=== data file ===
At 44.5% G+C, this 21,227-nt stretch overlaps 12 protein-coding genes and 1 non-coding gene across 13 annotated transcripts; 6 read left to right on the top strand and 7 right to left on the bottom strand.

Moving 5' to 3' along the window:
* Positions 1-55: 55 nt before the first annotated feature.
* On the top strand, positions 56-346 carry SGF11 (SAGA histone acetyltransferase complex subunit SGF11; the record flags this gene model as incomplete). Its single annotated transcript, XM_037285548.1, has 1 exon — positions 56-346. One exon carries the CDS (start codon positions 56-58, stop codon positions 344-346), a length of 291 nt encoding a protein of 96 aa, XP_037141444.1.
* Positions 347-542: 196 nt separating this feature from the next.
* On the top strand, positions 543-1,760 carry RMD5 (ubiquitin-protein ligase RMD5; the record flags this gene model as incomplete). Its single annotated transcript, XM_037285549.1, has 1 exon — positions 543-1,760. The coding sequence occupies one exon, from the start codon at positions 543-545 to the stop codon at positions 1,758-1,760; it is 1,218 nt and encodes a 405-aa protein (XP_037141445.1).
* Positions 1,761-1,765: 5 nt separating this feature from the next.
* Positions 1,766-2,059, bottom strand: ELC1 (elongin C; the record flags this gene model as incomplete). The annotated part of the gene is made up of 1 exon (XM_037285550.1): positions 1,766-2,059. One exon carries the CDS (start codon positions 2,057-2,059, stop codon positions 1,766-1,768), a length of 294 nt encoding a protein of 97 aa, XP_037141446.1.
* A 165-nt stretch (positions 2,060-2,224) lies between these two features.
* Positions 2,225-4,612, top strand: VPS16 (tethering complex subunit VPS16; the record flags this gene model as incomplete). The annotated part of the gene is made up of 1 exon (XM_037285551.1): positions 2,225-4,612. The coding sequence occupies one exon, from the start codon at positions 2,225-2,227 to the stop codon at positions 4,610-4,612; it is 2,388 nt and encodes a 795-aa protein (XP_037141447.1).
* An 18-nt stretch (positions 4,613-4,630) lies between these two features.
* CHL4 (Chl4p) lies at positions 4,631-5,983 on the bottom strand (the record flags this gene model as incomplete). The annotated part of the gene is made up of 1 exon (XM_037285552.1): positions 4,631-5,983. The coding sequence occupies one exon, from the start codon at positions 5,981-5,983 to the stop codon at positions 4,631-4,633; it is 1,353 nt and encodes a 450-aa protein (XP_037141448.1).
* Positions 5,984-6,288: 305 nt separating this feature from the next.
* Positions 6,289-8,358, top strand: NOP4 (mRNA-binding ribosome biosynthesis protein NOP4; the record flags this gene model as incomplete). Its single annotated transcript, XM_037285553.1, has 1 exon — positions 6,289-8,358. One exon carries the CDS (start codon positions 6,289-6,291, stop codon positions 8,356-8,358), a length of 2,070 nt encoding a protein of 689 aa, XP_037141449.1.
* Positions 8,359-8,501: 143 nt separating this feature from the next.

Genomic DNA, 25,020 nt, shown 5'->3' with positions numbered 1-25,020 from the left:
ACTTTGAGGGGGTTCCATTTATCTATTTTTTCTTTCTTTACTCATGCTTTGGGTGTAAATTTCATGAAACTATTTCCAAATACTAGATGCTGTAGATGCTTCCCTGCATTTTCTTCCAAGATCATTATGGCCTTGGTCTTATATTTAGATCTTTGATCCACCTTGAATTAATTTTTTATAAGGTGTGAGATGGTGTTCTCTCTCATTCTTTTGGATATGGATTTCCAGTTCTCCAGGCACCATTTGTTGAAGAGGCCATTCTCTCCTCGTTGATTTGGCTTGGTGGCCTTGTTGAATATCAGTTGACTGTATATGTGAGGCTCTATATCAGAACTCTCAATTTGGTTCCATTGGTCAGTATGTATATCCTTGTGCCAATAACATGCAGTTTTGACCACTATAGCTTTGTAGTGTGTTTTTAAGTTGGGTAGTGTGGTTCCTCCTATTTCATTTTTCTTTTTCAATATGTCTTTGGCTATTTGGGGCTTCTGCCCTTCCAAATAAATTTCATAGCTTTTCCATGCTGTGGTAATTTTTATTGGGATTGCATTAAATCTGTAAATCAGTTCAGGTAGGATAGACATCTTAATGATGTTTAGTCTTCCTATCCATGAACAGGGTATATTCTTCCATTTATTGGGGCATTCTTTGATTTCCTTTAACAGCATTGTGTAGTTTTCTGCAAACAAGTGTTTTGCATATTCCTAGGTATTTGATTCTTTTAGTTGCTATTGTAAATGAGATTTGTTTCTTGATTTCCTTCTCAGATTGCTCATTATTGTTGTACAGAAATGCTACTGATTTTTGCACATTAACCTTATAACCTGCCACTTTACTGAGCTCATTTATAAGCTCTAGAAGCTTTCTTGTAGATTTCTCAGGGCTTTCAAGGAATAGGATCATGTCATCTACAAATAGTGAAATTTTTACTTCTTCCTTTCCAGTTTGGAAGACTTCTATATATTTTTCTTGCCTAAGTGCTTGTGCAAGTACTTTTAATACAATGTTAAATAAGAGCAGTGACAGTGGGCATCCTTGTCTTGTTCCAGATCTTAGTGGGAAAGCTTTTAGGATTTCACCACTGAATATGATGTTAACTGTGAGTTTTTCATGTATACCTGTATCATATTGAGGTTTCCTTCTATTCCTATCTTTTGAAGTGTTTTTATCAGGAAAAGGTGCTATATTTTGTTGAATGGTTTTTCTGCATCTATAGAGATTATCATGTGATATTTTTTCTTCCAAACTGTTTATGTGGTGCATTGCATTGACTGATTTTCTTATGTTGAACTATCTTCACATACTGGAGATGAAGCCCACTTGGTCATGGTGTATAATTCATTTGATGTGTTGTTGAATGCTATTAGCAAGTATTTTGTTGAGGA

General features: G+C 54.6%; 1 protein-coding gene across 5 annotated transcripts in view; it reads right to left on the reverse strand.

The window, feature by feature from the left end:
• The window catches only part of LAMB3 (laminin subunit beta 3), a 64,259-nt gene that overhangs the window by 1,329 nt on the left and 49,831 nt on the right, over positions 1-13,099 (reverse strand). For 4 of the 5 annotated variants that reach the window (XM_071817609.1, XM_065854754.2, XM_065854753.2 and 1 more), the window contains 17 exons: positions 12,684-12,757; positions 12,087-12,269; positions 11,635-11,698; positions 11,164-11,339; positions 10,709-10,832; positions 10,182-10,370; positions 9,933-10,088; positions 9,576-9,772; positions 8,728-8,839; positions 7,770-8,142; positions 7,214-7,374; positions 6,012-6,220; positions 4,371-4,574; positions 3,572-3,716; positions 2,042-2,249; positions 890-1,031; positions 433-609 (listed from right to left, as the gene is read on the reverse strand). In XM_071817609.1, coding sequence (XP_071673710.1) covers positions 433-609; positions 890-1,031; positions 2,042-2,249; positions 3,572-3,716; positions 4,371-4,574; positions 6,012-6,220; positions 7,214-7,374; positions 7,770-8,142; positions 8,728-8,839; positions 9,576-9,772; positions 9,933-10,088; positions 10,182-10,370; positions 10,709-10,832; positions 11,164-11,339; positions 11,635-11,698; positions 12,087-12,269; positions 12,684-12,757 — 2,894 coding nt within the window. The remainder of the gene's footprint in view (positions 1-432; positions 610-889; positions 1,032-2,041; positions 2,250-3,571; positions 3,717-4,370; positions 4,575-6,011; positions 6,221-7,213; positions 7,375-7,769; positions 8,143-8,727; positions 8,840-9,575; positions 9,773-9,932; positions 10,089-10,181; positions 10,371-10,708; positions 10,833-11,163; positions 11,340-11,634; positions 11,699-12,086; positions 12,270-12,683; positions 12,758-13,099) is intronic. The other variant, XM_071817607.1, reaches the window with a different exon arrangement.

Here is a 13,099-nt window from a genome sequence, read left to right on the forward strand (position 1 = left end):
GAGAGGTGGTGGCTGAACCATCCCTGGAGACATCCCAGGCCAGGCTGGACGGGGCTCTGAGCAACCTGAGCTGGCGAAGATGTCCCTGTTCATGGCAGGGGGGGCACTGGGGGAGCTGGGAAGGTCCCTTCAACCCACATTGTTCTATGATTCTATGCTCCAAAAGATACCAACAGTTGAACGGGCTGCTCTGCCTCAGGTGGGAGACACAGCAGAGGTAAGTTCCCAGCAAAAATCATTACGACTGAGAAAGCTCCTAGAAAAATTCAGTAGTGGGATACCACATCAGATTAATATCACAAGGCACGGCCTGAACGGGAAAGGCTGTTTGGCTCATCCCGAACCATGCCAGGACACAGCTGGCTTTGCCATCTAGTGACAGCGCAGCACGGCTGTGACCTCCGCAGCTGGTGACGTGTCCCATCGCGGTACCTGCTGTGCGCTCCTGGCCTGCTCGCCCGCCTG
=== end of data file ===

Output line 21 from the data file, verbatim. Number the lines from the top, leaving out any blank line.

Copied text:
Here is a 13,099-nt window from a genome sequence, read left to right on the forward strand (position 1 = left end):